FDA Approves Pediatric Use of Protopam for Organophosphate Poisoning

Martha Kerr

September 09, 2010

September 9, 2010 — The US Food and Drug Administration (FDA) has approved the pediatric use of pralidoxime chloride (Protopam Chloride; Baxter Healthcare), a drug used to treat poisoning by organophosphates, including neurotoxins. The drug can be administered to children either intravenously or intramuscularly.

"We know this drug has been widely used for many years to treat poisoning in pediatric patients in emergency situations," said Russell Katz, MD, director of the Division of Neurology Products in the FDA's Center for Drug Evaluation and Research, in an agency release. "Improving the drug's label with new dosing information for children will give health care professionals better guidance on how to use this drug safely and effectively."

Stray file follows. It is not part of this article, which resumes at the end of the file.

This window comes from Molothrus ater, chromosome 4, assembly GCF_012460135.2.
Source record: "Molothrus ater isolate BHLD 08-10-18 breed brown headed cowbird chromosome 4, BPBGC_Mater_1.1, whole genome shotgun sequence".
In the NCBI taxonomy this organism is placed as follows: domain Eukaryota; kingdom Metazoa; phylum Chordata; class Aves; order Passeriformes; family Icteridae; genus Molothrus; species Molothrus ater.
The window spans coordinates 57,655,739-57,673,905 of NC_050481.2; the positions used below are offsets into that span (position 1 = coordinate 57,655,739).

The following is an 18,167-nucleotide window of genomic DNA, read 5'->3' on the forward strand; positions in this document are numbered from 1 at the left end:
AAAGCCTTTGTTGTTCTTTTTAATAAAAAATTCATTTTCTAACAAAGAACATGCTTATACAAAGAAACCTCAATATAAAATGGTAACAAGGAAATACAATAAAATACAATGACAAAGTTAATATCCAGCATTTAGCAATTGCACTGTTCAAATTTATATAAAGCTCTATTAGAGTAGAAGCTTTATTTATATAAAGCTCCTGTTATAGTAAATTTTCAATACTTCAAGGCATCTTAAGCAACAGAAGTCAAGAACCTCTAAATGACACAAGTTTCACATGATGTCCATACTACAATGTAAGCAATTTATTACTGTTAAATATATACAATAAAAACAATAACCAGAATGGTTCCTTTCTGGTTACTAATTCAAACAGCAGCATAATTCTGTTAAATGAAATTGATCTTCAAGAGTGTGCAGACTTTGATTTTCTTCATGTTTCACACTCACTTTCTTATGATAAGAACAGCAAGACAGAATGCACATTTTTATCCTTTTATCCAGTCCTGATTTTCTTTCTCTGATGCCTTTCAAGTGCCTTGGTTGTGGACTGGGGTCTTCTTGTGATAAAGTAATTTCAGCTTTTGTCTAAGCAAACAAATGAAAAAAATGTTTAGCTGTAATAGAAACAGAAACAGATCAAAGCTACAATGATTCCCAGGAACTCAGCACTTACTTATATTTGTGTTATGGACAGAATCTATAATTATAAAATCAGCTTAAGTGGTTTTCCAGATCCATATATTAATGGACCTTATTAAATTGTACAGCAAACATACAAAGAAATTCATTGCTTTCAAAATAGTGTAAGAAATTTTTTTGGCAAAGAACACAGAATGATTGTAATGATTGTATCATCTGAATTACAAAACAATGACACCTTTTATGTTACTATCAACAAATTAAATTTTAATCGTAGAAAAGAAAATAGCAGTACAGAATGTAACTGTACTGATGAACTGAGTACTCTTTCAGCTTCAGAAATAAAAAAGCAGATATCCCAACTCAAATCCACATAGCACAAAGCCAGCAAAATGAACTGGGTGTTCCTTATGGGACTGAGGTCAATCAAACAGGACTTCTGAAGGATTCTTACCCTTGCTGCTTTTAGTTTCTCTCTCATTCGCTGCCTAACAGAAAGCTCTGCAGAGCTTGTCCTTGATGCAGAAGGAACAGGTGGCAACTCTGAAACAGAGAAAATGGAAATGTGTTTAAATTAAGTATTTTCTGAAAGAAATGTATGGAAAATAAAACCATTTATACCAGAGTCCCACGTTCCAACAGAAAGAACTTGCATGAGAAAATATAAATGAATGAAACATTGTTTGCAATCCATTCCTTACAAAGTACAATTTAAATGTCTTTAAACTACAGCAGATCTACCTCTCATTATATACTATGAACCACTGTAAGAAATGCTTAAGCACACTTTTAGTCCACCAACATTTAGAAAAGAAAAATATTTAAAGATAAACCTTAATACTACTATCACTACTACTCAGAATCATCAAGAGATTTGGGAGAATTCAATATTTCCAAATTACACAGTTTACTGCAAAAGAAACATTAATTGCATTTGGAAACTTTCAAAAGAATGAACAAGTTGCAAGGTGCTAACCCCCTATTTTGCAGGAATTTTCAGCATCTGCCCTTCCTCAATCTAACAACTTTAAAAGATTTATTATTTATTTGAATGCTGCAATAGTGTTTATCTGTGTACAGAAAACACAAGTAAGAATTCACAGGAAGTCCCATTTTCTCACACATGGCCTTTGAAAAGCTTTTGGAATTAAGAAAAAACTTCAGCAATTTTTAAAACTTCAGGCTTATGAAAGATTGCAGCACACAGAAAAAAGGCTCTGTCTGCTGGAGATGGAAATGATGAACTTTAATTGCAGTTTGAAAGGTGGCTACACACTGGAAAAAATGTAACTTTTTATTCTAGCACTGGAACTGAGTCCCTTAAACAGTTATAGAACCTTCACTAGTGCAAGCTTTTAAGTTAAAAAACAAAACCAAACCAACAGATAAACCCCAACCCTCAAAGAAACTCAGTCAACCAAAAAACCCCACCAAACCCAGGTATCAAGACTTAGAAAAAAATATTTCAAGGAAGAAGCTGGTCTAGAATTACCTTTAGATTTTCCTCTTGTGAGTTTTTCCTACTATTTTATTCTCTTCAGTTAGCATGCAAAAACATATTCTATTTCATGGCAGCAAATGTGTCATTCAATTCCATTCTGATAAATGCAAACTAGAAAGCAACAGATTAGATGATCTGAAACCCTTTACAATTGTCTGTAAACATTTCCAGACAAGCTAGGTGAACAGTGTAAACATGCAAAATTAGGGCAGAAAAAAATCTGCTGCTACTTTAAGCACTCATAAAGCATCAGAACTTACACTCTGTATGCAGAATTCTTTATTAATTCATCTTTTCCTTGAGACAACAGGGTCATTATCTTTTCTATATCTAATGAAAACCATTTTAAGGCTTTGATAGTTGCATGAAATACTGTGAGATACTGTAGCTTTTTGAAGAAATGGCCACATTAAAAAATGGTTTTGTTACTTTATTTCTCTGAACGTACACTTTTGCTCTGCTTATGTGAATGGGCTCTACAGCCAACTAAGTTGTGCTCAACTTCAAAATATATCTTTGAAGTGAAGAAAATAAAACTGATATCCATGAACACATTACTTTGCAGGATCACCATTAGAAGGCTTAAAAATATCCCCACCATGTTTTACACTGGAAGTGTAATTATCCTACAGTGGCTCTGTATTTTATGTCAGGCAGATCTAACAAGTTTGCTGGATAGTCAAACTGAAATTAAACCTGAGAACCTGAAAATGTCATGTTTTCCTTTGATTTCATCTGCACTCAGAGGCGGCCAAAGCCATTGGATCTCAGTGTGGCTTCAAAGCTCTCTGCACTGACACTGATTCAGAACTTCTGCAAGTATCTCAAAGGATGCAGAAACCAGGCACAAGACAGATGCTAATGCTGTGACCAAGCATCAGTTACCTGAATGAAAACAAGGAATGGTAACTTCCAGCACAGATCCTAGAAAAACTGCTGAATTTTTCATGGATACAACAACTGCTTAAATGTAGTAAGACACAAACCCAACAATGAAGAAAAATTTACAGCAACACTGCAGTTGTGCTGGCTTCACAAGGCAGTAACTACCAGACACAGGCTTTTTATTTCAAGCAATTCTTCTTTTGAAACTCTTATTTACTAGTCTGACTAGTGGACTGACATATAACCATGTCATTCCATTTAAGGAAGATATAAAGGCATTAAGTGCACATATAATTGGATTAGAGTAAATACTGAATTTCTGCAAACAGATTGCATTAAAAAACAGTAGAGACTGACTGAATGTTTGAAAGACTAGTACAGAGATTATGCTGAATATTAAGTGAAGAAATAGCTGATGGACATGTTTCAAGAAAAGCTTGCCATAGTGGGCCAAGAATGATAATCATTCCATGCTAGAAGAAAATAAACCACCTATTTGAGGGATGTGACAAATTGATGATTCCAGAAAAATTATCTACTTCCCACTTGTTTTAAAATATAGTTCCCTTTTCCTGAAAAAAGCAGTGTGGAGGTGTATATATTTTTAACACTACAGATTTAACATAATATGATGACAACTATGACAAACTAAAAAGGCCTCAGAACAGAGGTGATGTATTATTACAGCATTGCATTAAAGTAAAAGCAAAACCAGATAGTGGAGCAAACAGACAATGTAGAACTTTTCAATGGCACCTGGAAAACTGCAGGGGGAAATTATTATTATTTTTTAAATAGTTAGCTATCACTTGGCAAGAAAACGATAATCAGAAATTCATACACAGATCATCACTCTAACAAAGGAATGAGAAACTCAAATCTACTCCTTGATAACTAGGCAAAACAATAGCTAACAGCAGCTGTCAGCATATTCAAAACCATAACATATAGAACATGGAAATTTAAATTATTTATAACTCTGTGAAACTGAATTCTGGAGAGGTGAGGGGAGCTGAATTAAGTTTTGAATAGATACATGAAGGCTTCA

"It can be difficult to use [intravenous] drugs in children, particularly in emergency situations, so having the new option of [intramuscular] injection may help healthcare professionals use this medicine quickly and accurately," added Dianne Murphy, MD, director of the FDA's Office of Pediatric Therapeutics.

Pralidoxime chloride was approved by the FDA in 1964 to treat various types of pesticide and chemical poisoning in adults. The drug works as an antidote to organophosphate poisoning by inhibiting attachment of the chemical to neuroreceptors.

Organophosphates are used most often in pesticides by farmers and professional exterminators. Symptoms of poisoning include runny nose, teary eyes, blurred vision, double vision, dizziness, headache, drowsiness, vomiting, difficulty breathing, weakness, increased heart rate, increased blood pressure, and convulsions.

Immediate medical attention is indicated when chemical poisoning is suspected. More information is available on the MedLine Plus: Poisoning and the Poison Control Centers Web sites or by calling 800-222-1222.

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